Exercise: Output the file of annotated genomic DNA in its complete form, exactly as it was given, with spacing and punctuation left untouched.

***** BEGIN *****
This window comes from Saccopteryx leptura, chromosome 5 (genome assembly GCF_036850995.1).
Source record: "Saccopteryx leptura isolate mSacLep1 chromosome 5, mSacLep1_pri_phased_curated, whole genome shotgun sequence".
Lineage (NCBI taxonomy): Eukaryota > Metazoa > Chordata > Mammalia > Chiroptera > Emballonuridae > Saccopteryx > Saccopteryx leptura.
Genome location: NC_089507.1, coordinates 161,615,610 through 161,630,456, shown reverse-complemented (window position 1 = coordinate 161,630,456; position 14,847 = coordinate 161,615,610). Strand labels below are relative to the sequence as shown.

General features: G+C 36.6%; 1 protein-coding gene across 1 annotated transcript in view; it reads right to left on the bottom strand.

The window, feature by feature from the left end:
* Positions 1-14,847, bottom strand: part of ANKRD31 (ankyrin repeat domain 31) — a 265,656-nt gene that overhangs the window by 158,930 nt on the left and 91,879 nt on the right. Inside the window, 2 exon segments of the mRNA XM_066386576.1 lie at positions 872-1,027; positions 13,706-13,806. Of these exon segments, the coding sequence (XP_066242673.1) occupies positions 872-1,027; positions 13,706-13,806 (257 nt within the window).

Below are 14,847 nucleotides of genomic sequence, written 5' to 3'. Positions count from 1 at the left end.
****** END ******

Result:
This window comes from Saccopteryx leptura, chromosome 5 (genome assembly GCF_036850995.1).
Source record: "Saccopteryx leptura isolate mSacLep1 chromosome 5, mSacLep1_pri_phased_curated, whole genome shotgun sequence".
Lineage (NCBI taxonomy): Eukaryota > Metazoa > Chordata > Mammalia > Chiroptera > Emballonuridae > Saccopteryx > Saccopteryx leptura.
Genome location: NC_089507.1, coordinates 161,615,610 through 161,630,456, shown reverse-complemented (window position 1 = coordinate 161,630,456; position 14,847 = coordinate 161,615,610). Strand labels below are relative to the sequence as shown.

General features: G+C 36.6%; 1 protein-coding gene across 1 annotated transcript in view; it reads right to left on the bottom strand.

The window, feature by feature from the left end:
* Positions 1-14,847, bottom strand: part of ANKRD31 (ankyrin repeat domain 31) — a 265,656-nt gene that overhangs the window by 158,930 nt on the left and 91,879 nt on the right. Inside the window, 2 exon segments of the mRNA XM_066386576.1 lie at positions 872-1,027; positions 13,706-13,806. Of these exon segments, the coding sequence (XP_066242673.1) occupies positions 872-1,027; positions 13,706-13,806 (257 nt within the window).

Below are 14,847 nucleotides of genomic sequence, written 5' to 3'. Positions count from 1 at the left end.